“The lesson is that people outside any legal framework, but inside a massive risk framework, grow these enormous businesses very successfully,” Ms Bartholomuesz explained.

“The risks for them are huge. They’ve got things coming at them all the time that people who run ordinary legitimate businesses just don’t have to worry about.

“So, I wanted to know what lessons people could learn from them and the risk frameworks that they use. It’s a book about policies and the different policies that these kingpins use to grow their businesses and also what brings them down.”

When asked how she managed to find the time to write three successful books while running her own firm, Ms Bartholomuesz said the process was easier and faster than you may think.

“I think there’s incredible value in working with a coach. I worked with Andrew Griffiths and he helps you essentially map out the whole book and gives you feedback on that, which can be hard to take but always valuable, before you even start writing,” she said.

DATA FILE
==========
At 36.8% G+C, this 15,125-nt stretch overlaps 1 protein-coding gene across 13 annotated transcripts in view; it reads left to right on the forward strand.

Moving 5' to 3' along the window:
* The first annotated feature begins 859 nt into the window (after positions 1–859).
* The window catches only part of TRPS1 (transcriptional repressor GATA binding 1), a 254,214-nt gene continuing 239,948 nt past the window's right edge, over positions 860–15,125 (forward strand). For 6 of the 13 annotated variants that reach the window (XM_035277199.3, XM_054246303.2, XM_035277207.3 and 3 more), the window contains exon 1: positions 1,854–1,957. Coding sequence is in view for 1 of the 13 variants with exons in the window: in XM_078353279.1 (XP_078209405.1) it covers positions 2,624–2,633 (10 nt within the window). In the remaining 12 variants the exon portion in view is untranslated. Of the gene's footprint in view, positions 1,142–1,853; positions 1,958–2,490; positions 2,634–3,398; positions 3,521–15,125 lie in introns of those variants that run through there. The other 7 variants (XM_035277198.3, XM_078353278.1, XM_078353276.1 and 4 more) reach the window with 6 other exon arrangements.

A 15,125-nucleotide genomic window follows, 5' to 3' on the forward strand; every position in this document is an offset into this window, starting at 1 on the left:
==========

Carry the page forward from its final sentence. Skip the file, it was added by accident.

Particularly when writing Growing a Medical Practise, Ms Bartholomuesz said she found it helpful to set aside time and a word target each day.

“I think there definitely needs to be time carved out of the day,” she said.

“I wrote the medical book between 5am and 6am, 1,000 words a day for 30 days. And then the next month, I carved out time to edit it and it ended up being about 40,000 words.

“I am not an early-morning person, but no one’s sending me emails at 5am. No one’s bugging to make their breakfast. I just got it done and it was launched at a business for doctors conference in June. So, it can happen pretty quickly,” Ms Bartholomuesz concluded.

The transcript of this podcast episode was slightly edited for publishing purposes. To listen to the full conversation with Sarah Bartholomuesz, click below:

 

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Becoming a successful writer while running a law firm